Philip rises early the next morning, and visits the stables, where he discusses Rachel’s wish to ride with Wellington, the coachman. Philip is rankled when Wellington asks what time “the mistress” would like to begin her ride; “how swiftly men, especially men-servants,” Philip thinks, “bec[o]me fools when in the presence of a woman.” Philip spends the afternoon working on the accounts, but when the servants arrive to receive their wages, he notices that the gardener, Tamlyn, is not there. He learns that Tamlyn is working in the garden with Rachel, and he goes out to find them.
This passage contains another brief moment of irony, since it is clear that Philip is in as much danger of behaving like a fool in Rachel’s presence as his servants are. Philip’s annoyance at hearing Rachel referred to as mistress is important to note because it will eventually be paralleled by his annoyance that Rachel’s last name is Ashley because of her marriage to Ambrose, and not because of anything to do with Philip. This parallel suggests how aggravated Philip is at the idea of Rachel being in possession of the Ashley estate. Philip only bequeaths the estate to Rachel later in the novel, because he wants to prove and solidify his possession of her.
In the garden, Rachel cheerfully informs Philip that she brought to Plymouth “all the plants and shrubs that we had collected, Ambrose and I, during the past two years,” and that she and Tamlyn have been discussing where to plant them. Rachel bids Tamlyn goodbye, and recommends eucalyptus oil for his wife’s sore throat. As they walk toward the house, Philip informs Rachel: “You may be able to teach Tamlyn about camellias, but you won’t be able to do the same with me and farming.” Rachel replies, “I know oats from barley […] Doesn’t that impress you?”
This scene provides further evidence of how charming and personable Rachel is—clearly she has gotten to know Tamlyn and inquired about his family while working with him in the garden. Rachel’s suggestion of eucalyptus oil for Tamlyn’s wife is the first indication of Rachel’s facility with herbal remedies, which will become an important plot detail later on. It is also worth noting how breezily Rachel deals with Philip’s curmudgeonly comment about farming, suggesting that one of Rachel’s great social skills is diffusing tension. This will become incredibly apparent later in the novel, at Philip’s birthday dinner.
At the house, Rachel and Philip eat lunch together. Philip is impressed that Rachel “has a certain independence of spirit that would seem, thank the Lord, unfeminine.” However, he is annoyed that Rachel has been interpreting his “sarcasm […] as joviality.” After lunch, Wellington brings around a horse for Rachel to ride. Philip is struck by how much “more distant, more remote, and more—Italian” Rachel seems, when viewed in profile upon the horse. Philip leads Rachel and the horse about the Ashley grounds, and is surprised that she knows the names of all the Bartons (tenants’ farms associated with the estate). Rachel says, “[Ambrose’s] home was his passion, therefore I made it mine.”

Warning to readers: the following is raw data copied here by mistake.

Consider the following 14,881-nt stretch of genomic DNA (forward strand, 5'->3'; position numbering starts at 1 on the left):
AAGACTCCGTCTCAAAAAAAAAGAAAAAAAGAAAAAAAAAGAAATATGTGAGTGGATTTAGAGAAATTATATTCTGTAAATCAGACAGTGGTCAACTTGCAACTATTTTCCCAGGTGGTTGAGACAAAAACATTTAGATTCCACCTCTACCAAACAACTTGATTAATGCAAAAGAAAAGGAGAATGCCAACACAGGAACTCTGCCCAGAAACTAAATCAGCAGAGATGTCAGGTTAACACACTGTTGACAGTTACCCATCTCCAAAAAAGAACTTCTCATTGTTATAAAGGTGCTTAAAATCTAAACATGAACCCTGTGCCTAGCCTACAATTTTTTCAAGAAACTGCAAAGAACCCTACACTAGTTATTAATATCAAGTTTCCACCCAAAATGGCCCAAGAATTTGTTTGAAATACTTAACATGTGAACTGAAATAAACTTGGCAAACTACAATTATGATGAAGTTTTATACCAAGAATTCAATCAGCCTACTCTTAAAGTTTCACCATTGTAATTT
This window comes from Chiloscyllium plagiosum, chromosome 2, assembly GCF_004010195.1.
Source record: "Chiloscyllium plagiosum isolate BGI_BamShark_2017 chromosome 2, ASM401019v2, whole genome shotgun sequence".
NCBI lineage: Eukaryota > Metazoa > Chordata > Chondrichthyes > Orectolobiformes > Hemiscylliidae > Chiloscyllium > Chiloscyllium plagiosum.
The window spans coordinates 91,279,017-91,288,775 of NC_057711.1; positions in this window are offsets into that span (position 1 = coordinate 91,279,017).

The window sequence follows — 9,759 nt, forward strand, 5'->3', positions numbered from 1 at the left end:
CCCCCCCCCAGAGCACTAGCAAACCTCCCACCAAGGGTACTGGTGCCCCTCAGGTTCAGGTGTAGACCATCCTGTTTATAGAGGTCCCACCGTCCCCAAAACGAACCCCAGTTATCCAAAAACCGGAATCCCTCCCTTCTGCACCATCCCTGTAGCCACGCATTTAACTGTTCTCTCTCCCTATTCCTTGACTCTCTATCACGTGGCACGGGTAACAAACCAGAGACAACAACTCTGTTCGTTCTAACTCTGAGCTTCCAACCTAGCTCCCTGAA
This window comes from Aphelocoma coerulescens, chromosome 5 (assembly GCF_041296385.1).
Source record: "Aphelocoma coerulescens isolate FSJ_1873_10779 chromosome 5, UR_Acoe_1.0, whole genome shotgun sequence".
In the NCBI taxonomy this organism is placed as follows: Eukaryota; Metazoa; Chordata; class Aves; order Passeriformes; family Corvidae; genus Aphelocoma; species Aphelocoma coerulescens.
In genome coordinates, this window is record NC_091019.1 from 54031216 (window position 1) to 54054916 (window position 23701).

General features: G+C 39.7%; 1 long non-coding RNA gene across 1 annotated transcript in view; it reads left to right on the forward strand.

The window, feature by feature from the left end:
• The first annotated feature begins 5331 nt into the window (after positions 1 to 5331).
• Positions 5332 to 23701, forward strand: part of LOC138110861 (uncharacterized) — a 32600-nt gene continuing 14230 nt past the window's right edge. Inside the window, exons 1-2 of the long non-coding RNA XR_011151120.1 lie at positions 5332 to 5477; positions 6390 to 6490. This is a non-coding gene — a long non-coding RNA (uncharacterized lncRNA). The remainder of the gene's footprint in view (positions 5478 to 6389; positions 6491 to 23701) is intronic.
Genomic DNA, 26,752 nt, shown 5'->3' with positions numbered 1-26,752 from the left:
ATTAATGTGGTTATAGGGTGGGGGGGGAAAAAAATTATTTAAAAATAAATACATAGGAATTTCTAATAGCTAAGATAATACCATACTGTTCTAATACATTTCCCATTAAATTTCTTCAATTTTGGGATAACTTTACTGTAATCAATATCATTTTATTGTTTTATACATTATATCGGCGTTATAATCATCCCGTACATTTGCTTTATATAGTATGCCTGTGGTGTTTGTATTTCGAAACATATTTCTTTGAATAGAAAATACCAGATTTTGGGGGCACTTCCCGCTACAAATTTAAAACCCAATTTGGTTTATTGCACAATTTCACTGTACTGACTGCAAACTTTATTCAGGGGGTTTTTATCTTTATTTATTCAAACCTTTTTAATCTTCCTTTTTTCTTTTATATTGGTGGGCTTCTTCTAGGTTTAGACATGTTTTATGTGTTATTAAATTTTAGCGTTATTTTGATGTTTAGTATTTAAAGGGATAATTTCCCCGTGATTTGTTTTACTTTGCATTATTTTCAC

It is clear in this passage that Philip has already begun warming to Rachel, even though she has just arrived. Philip’s admiration for Rachel’s “unfeminine” independence indicates that independence and autonomy are traits that society does not ascribe to women; possessing them makes a woman not quite a woman. Furthermore, the fact that Philip mentally goes out of his way to describe Rachel as unfeminine suggests that perhaps he finds her just the opposite, and doesn’t know how to deal with feelings of attraction. Finally, the idea of Rachel looking “foreign” when in profile is one that will recur throughout the novel, and serves as an indication of how unknowable people really are to one another.
As they continue to walk, Rachel begins describing the Villa Sangalletti to Philip, and he realizes that Rachel does not know he visited the villa (even though Philip had asked Nick Kendall to mention it in the letter he wrote to Rachel). He realizes guiltily that he must tell her, but is unable to bring himself to do so and instead falls silent. The two finish their walk and have dinner at home. They then sit together in the library, where Rachel asks what is troubling Philip. Philip admits: “My godfather […] and the servants learnt of Ambrose’s death through Signor Rainaldi. But […] I learnt of it in Florence, at the villa, from your servants.” Philip sees “no tears in [Rachel’s] eyes, no hint of laughter either”; instead, she looks at him with an expression of “both compassion and reproach.”
The fact that Philip feels compelled to tell Rachel of his visit to Florence shows that he already feels a degree of loyalty to her that is surprising given his recent vow to hate her. It is difficult for the reader to interpret Rachel’s look of “compassion and reproach” that follows. Perhaps Rachel feels that Philip violated her privacy by visiting the villa, or that his visit was inconsiderate of her recent loss. Alternatively, Rachel may be worried that Philip has seen the villa because she has something to hide that she fears he may have learned by visiting her home. Du Maurier forces the reader to play many of the same interpretative games Philip does, thus driving home the point of how difficult it is to truly understand another person.